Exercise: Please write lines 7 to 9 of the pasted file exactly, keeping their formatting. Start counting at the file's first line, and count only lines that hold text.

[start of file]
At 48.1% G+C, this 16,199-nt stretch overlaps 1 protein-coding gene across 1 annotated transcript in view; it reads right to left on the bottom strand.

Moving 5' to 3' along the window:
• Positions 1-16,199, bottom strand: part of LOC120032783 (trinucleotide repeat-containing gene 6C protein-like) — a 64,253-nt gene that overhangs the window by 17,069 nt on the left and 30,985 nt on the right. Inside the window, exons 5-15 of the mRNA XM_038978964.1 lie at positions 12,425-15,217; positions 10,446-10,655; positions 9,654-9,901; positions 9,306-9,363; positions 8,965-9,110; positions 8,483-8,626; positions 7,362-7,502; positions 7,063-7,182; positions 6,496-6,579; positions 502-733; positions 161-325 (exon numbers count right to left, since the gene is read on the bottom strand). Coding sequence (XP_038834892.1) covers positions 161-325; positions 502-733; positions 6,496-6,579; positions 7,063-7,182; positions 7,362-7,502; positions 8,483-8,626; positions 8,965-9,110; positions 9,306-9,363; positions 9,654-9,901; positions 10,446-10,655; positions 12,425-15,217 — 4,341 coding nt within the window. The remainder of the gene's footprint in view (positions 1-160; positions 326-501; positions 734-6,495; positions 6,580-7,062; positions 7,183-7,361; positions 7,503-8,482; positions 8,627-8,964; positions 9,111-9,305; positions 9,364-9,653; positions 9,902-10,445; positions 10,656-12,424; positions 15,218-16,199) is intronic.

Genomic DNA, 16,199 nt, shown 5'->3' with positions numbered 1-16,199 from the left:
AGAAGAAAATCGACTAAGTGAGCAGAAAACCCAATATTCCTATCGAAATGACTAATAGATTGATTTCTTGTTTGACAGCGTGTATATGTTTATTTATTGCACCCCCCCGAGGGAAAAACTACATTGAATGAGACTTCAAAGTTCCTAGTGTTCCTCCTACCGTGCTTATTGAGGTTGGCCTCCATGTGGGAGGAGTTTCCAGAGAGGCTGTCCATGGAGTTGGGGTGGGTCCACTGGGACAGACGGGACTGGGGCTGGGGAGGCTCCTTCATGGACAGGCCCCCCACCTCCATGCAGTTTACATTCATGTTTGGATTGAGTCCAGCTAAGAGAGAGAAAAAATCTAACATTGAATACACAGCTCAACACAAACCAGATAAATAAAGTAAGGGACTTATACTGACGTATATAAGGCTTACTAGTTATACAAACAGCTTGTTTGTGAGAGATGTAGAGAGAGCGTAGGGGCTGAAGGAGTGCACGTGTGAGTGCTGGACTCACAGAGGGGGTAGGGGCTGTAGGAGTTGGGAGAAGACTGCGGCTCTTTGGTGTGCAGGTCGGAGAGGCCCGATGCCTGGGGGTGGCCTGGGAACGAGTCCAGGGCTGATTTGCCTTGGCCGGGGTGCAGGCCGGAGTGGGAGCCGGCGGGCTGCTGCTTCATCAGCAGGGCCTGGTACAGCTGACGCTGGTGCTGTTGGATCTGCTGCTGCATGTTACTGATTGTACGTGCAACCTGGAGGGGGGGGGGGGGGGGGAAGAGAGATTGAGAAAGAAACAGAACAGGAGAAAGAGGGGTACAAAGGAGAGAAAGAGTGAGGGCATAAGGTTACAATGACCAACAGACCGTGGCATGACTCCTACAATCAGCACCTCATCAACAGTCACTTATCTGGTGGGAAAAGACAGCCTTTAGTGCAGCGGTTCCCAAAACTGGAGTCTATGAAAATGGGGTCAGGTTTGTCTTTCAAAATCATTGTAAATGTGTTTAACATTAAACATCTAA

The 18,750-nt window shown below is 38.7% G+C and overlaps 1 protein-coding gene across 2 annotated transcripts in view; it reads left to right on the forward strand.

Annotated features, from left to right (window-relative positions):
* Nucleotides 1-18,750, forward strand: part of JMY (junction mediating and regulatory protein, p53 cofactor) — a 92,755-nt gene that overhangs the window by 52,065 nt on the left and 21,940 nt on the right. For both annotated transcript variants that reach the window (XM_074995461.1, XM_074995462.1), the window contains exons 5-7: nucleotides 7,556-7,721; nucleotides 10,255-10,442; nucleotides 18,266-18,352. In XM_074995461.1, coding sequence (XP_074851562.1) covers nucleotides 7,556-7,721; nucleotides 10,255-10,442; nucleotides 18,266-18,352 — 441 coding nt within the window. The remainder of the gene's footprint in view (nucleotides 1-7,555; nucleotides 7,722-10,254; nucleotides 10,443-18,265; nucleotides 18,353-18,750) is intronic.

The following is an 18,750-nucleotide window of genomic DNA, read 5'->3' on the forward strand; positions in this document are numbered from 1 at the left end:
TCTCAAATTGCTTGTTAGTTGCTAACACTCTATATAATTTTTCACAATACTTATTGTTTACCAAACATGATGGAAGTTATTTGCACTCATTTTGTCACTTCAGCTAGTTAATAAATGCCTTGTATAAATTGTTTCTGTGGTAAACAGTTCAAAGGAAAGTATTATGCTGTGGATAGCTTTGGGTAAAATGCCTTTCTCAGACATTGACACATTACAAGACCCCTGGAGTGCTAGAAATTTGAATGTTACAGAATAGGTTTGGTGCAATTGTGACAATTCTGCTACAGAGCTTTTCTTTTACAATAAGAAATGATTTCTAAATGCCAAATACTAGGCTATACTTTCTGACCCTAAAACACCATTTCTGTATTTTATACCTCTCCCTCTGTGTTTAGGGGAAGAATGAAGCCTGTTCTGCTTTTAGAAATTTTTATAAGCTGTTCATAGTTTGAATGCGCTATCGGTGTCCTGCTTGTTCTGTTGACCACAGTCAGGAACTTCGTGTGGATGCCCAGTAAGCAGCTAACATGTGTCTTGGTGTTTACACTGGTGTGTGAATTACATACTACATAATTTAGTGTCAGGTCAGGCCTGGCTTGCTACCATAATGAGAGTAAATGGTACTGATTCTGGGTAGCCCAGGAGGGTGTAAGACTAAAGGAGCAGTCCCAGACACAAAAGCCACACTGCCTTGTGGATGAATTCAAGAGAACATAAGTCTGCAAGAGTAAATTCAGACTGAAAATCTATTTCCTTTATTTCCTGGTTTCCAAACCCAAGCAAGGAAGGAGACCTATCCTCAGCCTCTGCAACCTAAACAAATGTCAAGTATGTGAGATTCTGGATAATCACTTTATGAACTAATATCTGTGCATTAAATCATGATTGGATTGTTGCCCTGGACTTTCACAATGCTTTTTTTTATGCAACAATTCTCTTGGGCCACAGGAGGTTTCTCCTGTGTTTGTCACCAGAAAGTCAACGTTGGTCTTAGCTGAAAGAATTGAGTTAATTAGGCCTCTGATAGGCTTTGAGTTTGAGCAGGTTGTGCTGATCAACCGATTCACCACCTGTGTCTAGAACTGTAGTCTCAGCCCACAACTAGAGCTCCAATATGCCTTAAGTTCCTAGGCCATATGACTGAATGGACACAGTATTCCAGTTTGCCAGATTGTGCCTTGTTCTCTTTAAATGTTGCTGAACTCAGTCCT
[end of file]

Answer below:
Annotated features, from left to right (window-relative positions):
* Nucleotides 1-18,750, forward strand: part of JMY (junction mediating and regulatory protein, p53 cofactor) — a 92,755-nt gene that overhangs the window by 52,065 nt on the left and 21,940 nt on the right. For both annotated transcript variants that reach the window (XM_074995461.1, XM_074995462.1), the window contains exons 5-7: nucleotides 7,556-7,721; nucleotides 10,255-10,442; nucleotides 18,266-18,352. In XM_074995461.1, coding sequence (XP_074851562.1) covers nucleotides 7,556-7,721; nucleotides 10,255-10,442; nucleotides 18,266-18,352 — 441 coding nt within the window. The remainder of the gene's footprint in view (nucleotides 1-7,555; nucleotides 7,722-10,254; nucleotides 10,443-18,265; nucleotides 18,353-18,750) is intronic.

The following is an 18,750-nucleotide window of genomic DNA, read 5'->3' on the forward strand; positions in this document are numbered from 1 at the left end: